All-Ways Healthy campaign at work

So I came up with this Wizard idea to have a health promotion week at work.  Just why do I open my mouth some times?  It took a while for the Principal of the college to agree (why does management always move at a snails pace when it comes to making a decision?) and now it is happening next week.

  • Monday – Healthy Bodies
  • Tuesday – Healthy Minds
  • Wednesday – Healthy Leisure
  • Thursday – Healthy Relationships
  • Friday – Healthy Eating

Saturday – collapse in a heap in the corner with an ice pack …

I have been sending off for information packs from Macmillan Cancer Care, the Vegetarian Society, the NHS, Riverford Organic vegetable box system and other organisations.  I’ve got a whole load of herbal and green teas for staff to try and we have the Teenage Cancer Trust coming as well as young people’s bereavement counsellors etc.  But the question is … will it make a difference to the students at the college, or the staff for that matter.

When it comes to raising awareness about ill health it seems that the only message that many people will listen to, or take in is the ‘positive’ message that ‘you will be a survivor’.  This is not about scaring anyone, it is getting them to realise that they should be aware of symptoms and what they can do to have a healthier life.  Of course getting the medical profession to take them seriously about their symptoms is another matter entirely.  My GP treated me as though I was a bit of a waste of space and because I am over weight hand have had depression since I stopped going to school when I was 14 I should just ‘go away and come back when things get worse’.  Get worse for me meant that by the time anyone would really take me seriously, and because I was still only 47, meant that my cancer had already spread and if they had listened, even after being diagnosed with breast cancer, they would have realised I was already Stage IV although I was initially told I was Stage II, or was it III – which ever it was turned out to be irrelevant anyway.

Maybe if only one or two of the 4,000 odd people of campus most days takes notice of the message of responsible exposure to the sun, to check their breasts and testicles and give up smoking then I guess it would be worth it.  The trouble is that for that age group they think they are immortal and at 25 you are teetering on the edge of your old age pension and moving into a residential home.  For those of us who have been there, and done that, there is an appreciation of how time flies.  One minute you are in your twenties, and then you turn around and you are 53!  What happened to those L O N G hot summer holidays when you could barely remember what school was by the end of them.  How sad it is that you can’t put an old head on young shoulders.  I guess everyone with cancer, or any other life threatening disease, can look back and think that if only they hadn’t drunk diet sodas, had eaten more fibre and brown bread, less meat, more vegetables … things might have been different.  Ultimately we can only do the best that we can at any one time.  I just have to hope that the best I can do next week is to get a few of them to stop and think.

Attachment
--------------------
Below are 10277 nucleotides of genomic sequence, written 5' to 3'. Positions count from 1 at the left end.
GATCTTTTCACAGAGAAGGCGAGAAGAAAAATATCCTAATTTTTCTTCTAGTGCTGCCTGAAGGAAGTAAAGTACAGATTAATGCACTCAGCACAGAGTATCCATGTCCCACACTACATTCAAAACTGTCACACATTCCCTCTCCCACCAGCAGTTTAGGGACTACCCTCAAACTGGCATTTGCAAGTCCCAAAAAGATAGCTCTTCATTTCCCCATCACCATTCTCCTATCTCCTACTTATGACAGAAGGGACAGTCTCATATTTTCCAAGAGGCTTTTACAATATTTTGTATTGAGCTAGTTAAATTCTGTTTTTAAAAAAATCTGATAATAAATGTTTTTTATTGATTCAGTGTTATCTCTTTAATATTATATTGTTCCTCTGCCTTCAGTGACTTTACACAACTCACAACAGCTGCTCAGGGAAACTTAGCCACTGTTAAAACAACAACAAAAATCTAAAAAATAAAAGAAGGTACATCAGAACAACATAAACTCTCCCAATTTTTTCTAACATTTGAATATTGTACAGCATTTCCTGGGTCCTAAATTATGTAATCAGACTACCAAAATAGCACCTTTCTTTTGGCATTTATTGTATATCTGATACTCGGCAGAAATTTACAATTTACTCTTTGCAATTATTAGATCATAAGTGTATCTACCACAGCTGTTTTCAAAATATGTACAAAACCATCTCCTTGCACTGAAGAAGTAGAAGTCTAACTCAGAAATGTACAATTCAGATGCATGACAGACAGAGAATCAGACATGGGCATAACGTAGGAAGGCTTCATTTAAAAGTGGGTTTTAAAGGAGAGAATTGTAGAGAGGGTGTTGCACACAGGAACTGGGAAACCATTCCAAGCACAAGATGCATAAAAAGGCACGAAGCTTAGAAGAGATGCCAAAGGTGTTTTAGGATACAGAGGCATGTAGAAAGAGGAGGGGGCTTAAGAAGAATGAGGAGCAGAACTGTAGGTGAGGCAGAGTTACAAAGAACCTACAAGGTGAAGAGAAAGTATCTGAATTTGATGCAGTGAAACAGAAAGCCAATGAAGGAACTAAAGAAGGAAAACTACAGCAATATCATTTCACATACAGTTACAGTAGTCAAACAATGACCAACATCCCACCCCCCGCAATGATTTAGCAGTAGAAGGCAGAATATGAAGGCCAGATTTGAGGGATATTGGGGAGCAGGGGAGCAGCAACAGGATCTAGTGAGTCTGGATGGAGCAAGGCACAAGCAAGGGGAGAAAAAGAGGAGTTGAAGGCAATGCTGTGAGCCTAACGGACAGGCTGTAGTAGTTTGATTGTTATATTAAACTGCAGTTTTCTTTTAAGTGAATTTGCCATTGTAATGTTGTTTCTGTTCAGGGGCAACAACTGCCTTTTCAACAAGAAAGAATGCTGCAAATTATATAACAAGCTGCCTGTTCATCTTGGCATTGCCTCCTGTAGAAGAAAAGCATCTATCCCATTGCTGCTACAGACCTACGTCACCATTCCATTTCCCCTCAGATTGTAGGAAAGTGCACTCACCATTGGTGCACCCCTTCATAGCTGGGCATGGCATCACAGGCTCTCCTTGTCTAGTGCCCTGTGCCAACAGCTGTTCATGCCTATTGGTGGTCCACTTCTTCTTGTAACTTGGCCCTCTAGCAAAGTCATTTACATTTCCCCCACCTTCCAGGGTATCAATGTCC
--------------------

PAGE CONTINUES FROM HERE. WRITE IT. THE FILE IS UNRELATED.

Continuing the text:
1 Comment

  1. You will do fine as a mentor! If you speak, they will listen! Just reaching one teenager is all you need and then stuff just seems to go viral from there! It’s that one kid that you will impress that will carry that message for you but the trick to getting their attention is to just have fun with it!!! Teach them about the good and the bad…sometimes they are more prone to hearing the bad first so do that for the shock and awe and then come back swinging with a funny ancedote about eating your veggies! LOL! I have a feeling your going to charm the socks off them all!!!!

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Health Communications and Health Advocacy

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